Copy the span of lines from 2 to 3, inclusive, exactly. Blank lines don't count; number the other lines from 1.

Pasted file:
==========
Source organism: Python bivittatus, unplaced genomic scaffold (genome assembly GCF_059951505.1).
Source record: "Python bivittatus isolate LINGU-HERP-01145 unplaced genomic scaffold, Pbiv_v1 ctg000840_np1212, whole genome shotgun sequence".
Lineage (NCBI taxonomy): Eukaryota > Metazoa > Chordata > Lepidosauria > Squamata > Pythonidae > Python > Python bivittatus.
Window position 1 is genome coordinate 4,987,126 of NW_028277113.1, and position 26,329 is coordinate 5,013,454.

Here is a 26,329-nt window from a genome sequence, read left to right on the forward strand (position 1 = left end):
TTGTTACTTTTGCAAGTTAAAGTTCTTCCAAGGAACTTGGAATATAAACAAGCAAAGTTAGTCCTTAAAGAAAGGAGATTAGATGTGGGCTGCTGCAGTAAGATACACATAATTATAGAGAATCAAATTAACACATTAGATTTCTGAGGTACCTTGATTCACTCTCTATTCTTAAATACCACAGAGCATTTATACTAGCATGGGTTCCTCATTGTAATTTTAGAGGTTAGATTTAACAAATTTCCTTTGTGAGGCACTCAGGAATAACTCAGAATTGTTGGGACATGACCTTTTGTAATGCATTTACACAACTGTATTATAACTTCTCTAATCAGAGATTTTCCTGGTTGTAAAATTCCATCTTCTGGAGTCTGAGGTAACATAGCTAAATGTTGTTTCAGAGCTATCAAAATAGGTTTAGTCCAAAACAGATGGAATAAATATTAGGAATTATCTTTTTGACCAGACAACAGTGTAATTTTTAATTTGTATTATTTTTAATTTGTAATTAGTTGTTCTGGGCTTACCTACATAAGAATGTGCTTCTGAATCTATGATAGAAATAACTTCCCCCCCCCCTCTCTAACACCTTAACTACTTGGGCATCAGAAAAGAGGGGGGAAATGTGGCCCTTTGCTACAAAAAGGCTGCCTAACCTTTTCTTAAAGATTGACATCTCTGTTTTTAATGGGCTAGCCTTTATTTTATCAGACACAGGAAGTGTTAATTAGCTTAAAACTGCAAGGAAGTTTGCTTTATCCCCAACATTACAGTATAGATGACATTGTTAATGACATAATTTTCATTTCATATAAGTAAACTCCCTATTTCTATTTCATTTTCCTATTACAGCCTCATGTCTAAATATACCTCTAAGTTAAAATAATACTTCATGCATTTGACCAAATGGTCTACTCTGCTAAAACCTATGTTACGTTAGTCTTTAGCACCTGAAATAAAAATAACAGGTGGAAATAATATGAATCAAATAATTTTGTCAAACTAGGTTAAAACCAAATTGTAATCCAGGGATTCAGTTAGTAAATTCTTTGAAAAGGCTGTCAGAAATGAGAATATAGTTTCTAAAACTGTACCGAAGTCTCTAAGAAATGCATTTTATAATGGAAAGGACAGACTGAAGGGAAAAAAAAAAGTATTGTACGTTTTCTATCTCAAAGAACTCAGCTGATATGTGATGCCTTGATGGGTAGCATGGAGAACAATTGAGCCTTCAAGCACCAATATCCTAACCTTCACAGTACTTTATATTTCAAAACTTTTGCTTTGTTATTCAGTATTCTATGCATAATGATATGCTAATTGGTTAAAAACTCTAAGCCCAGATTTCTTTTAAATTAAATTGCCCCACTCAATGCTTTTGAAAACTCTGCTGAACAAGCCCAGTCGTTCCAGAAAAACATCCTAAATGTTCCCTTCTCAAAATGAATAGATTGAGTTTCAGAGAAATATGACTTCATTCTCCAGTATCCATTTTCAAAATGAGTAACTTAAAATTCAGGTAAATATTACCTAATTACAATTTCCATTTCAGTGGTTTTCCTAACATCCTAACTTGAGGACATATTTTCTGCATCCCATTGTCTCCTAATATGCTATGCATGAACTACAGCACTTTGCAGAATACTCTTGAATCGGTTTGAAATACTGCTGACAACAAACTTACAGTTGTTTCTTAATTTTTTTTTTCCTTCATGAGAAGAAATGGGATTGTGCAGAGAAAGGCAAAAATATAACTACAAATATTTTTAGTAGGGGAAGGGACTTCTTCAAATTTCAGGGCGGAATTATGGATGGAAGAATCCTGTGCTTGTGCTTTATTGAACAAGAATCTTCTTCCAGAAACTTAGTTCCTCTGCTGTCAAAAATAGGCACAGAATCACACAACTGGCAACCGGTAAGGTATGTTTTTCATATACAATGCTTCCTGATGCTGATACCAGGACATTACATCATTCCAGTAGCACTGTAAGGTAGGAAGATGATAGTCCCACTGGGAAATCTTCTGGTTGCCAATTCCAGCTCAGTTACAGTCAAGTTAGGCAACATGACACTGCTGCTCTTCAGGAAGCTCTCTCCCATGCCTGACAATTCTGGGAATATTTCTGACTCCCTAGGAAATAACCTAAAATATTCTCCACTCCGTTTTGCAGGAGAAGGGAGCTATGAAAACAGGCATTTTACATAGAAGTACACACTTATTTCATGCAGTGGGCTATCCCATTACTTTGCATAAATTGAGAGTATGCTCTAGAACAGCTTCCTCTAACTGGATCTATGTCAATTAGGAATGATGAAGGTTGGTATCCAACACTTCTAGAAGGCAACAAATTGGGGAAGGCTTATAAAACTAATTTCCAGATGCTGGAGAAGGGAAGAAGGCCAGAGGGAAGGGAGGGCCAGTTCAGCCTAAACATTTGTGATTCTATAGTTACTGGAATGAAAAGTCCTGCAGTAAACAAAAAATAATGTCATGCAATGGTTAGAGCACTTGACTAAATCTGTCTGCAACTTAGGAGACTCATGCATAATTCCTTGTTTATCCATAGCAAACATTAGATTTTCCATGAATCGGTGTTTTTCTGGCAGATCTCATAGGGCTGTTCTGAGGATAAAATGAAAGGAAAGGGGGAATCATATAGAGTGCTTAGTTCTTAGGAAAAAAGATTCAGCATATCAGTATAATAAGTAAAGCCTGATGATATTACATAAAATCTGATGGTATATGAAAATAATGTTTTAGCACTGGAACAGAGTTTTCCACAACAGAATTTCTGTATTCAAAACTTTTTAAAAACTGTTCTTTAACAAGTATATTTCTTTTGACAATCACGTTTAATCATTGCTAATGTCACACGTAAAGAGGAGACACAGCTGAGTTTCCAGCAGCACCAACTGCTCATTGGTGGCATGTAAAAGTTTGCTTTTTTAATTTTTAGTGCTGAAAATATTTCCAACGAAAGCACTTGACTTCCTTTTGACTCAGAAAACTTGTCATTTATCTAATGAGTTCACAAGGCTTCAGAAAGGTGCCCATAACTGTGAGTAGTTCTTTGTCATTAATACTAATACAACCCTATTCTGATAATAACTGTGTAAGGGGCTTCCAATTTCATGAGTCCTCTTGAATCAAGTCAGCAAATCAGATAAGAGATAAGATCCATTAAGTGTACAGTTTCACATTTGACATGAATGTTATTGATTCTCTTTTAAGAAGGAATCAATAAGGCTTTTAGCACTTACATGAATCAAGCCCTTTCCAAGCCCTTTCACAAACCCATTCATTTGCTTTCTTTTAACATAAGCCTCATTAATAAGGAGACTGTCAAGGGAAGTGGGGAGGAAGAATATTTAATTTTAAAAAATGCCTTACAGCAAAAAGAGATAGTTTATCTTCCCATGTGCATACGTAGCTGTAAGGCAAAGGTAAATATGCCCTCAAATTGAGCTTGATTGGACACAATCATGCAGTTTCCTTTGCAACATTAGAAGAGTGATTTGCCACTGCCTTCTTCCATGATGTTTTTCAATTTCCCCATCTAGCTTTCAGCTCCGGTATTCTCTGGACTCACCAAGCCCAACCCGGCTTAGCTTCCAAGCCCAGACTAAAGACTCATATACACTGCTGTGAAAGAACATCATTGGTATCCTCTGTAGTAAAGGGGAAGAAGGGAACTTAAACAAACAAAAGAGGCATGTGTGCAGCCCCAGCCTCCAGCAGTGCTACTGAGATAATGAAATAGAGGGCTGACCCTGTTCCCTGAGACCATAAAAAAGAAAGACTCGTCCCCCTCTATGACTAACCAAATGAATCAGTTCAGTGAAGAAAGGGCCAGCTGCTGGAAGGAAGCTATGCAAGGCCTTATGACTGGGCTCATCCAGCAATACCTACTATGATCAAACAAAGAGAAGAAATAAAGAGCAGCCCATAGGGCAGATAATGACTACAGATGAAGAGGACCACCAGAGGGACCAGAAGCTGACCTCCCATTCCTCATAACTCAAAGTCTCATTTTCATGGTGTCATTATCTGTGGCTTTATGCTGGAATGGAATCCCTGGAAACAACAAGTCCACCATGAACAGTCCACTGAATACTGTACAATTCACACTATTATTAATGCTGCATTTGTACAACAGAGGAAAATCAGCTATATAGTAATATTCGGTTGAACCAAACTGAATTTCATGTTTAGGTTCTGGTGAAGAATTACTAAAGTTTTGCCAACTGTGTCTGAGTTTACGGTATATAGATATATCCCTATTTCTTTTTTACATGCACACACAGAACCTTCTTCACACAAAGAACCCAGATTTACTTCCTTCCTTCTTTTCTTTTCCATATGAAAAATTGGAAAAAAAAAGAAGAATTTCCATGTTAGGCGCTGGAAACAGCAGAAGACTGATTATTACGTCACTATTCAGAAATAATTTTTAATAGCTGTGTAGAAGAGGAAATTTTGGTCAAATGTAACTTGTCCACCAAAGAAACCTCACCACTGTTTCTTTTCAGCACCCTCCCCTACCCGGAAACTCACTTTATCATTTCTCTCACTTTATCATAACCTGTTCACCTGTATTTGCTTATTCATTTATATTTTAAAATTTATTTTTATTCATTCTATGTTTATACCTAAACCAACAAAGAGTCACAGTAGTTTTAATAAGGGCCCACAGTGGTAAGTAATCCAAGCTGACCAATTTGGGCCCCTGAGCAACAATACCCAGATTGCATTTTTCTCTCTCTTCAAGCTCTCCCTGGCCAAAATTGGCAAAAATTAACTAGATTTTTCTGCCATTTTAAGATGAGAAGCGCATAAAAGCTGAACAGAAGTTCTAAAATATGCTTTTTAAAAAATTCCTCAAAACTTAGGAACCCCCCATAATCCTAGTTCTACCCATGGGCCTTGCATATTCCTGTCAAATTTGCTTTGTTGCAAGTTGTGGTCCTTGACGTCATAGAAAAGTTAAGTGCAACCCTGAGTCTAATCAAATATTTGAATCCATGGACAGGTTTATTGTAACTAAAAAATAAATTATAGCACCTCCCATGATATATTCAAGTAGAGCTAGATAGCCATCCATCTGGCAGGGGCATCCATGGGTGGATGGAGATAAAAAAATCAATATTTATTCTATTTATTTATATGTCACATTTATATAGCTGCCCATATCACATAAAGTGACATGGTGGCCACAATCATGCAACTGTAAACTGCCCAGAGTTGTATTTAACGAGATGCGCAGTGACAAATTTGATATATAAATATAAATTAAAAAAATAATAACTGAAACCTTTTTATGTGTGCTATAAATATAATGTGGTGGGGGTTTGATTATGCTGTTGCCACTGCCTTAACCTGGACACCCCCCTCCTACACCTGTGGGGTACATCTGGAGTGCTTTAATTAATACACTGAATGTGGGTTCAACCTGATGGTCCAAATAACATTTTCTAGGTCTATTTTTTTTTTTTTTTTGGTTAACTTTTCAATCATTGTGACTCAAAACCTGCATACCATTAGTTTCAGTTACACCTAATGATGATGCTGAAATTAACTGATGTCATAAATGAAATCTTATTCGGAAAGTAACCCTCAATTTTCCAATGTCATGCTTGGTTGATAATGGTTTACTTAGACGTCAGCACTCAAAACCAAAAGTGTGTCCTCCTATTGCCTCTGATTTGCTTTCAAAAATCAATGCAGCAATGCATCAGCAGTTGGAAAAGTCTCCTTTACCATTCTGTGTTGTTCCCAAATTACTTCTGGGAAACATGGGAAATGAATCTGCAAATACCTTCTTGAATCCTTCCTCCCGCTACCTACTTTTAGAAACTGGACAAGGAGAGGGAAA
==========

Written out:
Source record: "Python bivittatus isolate LINGU-HERP-01145 unplaced genomic scaffold, Pbiv_v1 ctg000840_np1212, whole genome shotgun sequence".
Lineage (NCBI taxonomy): Eukaryota > Metazoa > Chordata > Lepidosauria > Squamata > Pythonidae > Python > Python bivittatus.